Factors to consider for golf course ownership
You love the game, so you buy a golf course at auction, expecting to reopen it the same year. As the new owner, you assess the course infrastructure and find it is substantially outdated and needs a complete overhaul. Your first course hazard.
You contract a well-known golf course architect. Your combined vision includes reconstruction of all 18 fairways, tees and greens, and construction of a new clubhouse and banquet facility. Without giving it much thought, you also fill “nuisance” wetlands and streams to improve play. “No need to get permits,” you say. “Golf courses are exempt, right?” Your first bogey.
On Christmas Eve, 11 months after initiating reconstruction, reality sets in when a neighbor calls the state wetlands agency to report turbid discharges. Despite more than 60 acres of earth disturbance, the most problematic area is a 14-acre excavation project at the highest point of land without erosion or sedimentation protection. Did I mention no permits or specific development plans are in place? Penalty stroke: you involve an attorney and a wetland consultant who explain the new vision: enforcement, including a hefty fine and a consent order mandating restoration, mitigation and stabilization actions.
This is bad timing. It is January and you are ordered to stabilize frozen, snow-covered soil. The new focus becomes source control to the extent practicable, including using flocculant (polyachrylamide, or PAM) treatment systems to reduce turbid discharges. The steep slopes (10% to 30%), fine-textured soils and several months of above-average rain make stabilization a nightmare. After the snowmelt, large exposed soil areas get thousands of feet of straw wattles, tons of stone check dams and hydraulic mulch with armor-like protection, typically used in the landfill industry. Your first par for the course.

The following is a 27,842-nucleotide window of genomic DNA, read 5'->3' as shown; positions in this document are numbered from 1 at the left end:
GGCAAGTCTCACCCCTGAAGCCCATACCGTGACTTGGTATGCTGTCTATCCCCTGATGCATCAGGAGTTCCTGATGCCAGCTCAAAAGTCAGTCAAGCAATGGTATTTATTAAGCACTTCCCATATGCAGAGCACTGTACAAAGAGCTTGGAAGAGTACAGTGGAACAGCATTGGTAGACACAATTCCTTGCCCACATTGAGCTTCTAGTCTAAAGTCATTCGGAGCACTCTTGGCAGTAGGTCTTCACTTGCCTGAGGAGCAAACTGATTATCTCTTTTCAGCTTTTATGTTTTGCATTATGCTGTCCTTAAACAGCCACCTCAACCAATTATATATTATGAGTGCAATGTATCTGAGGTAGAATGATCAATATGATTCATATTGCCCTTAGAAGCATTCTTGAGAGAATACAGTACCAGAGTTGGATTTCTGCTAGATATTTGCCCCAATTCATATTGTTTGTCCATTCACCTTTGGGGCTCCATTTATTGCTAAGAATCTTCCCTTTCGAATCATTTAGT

You implement a variety of BMPs during the reconstruction work, including rolled erosion control products, hydromulch with tackifier, PAM, soil tracking and the most effective BMP of all: more than 30 acres of sod. Not every project can afford large areas of sod for permanent stabilization, but it is a quick and invaluable means to prevent further erosion and sedimentation impacts. Your first birdie.
In addition to common BMPs, you experiment with homemade controls using onsite materials like bunker (sand trap) liner fabric and recycled wood mulch. Designed to retain sand but remain permeable, the fabric effectively eliminates moderate amounts of sediment from overland flow. Another valuable control is coined a “mulch burrito,” which is jute netting wrapped around a coarse wood mulch core. With surprising success, the homemade BMPs provide effective check dams, sediment filters and inlet protection. You have moved to the leaderboard.
Three years have passed and the site is fully stable. The golf course and facilities are immaculate and the rapidly expanding membership is excited to play at a top-notch course. However, you paid dearly to realize not only your vision but also that of the regulatory community. The takeaway message: Get professionals involved early, phase earthwork appropriately and you always need permits. Fore!